How being township-based became the Lemok Group's biggest selling point

Entrepreneur Lebogang Mokubela wants to help grow the township entrepreneurship ecosystem. Here is how he is walking the talk


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The Lemok Group is a black-owned company that operates in Pretoria's biggest township, Soshanguve.

The company is made up of two divisions - Lemok Digital Agency, a digital marketing agency focused on the SME market and Tatoma stationery and printing supplies company.

The agency was established by its CEO, a young Pretoria-based entrepreneur, Lebogang Mokubela, in 2014. Mokubela is a marketing and advertising professional who gained experience working at a Johannesburg-based agency before making the leap to work for himself.

When deciding on the location of his newly launched company, Mokubela settled on Soshanguve, a decision he says was driven by his goal to help foster the township entrepreneurship ecosystem.

"The idea of running to Sandton for office space needs to stop. Entrepreneurs need to stay within their townships, create jobs and work towards creating an ecosystem that enables township businesses and stakeholders to be players and beneficiaries," says Mokubela.

Research shows that while South Africa's townships are a hive of entrepreneurial activity, the bulk of the money generated within them is spent in neighbouring towns and cities, with Gauteng Premier David Makhura in 2014 placing the amount of money spent within townships at only 25%.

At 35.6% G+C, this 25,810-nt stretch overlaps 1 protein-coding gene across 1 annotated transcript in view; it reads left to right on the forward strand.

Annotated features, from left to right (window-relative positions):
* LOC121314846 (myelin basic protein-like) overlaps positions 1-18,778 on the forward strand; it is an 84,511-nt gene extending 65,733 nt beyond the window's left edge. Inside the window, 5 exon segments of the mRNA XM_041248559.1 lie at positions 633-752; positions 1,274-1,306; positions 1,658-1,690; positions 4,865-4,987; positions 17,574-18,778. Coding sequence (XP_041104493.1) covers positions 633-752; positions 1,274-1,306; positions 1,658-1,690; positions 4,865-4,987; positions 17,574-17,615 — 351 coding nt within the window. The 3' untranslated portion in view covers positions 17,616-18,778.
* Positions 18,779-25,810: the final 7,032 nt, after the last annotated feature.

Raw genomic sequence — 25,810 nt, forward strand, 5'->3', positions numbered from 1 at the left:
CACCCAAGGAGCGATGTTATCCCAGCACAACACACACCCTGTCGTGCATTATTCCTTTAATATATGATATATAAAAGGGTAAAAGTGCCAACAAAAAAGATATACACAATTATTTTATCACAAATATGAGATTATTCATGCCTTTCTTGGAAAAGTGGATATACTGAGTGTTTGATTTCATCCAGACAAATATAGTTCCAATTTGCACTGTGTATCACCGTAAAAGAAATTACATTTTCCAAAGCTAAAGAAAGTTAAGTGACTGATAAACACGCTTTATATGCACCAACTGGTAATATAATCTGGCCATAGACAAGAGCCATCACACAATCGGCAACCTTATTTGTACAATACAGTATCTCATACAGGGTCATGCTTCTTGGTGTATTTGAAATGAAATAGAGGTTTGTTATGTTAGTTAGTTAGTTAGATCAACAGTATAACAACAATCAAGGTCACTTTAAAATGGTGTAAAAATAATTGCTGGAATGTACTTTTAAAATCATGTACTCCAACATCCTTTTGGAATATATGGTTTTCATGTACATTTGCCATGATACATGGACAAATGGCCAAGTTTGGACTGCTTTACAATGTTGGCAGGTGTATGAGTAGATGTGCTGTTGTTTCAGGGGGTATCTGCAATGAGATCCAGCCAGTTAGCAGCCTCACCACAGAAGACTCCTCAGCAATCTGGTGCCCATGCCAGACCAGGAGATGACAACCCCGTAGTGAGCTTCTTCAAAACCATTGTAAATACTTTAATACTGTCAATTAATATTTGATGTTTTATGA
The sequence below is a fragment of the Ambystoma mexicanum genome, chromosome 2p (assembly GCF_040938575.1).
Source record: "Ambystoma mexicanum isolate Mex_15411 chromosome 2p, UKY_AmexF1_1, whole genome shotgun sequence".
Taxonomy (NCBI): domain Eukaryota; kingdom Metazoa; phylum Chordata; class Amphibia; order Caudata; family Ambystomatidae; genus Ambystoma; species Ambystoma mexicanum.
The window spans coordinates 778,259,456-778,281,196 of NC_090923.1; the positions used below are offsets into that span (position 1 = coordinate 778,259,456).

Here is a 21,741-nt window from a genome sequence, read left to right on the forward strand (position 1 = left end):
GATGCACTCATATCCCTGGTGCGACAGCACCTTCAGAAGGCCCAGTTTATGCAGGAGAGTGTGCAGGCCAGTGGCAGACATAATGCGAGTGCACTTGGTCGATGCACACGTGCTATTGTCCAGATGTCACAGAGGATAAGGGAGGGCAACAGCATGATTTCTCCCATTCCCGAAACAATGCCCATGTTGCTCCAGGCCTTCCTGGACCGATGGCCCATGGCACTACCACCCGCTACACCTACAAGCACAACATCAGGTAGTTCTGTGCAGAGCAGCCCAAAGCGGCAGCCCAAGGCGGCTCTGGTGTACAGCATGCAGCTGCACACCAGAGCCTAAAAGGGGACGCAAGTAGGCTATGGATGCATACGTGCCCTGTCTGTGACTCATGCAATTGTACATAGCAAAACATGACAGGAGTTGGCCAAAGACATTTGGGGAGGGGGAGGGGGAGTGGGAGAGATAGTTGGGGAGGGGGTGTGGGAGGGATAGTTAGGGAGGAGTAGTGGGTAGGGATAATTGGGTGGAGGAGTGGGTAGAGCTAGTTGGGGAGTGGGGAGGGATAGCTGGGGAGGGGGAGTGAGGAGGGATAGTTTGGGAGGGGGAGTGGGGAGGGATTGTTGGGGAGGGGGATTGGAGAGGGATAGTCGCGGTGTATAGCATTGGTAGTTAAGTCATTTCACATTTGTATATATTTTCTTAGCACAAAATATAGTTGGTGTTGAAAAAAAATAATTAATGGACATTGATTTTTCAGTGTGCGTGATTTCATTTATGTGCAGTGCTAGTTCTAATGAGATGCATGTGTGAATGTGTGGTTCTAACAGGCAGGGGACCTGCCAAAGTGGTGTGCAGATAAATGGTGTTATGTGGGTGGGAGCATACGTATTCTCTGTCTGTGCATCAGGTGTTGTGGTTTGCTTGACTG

By operating in and serving the township market, the Lemok Group hopes to play their part in changing this. 

Being township-based brings business

Initially, there was no intention of being township-based, says Mokubela, however, it didn't take long before he realised that operating in the township could be their biggest selling point.

"I think I spent about four months just deliberating on a USP (Unique Selling Proposition) for the business as we were temporarily stationed at my grandparents’ house in Soshanguve," says Mokubela.

He found that many of their clients considered them, because of their outlook and location, as a 'breath of fresh air', he says.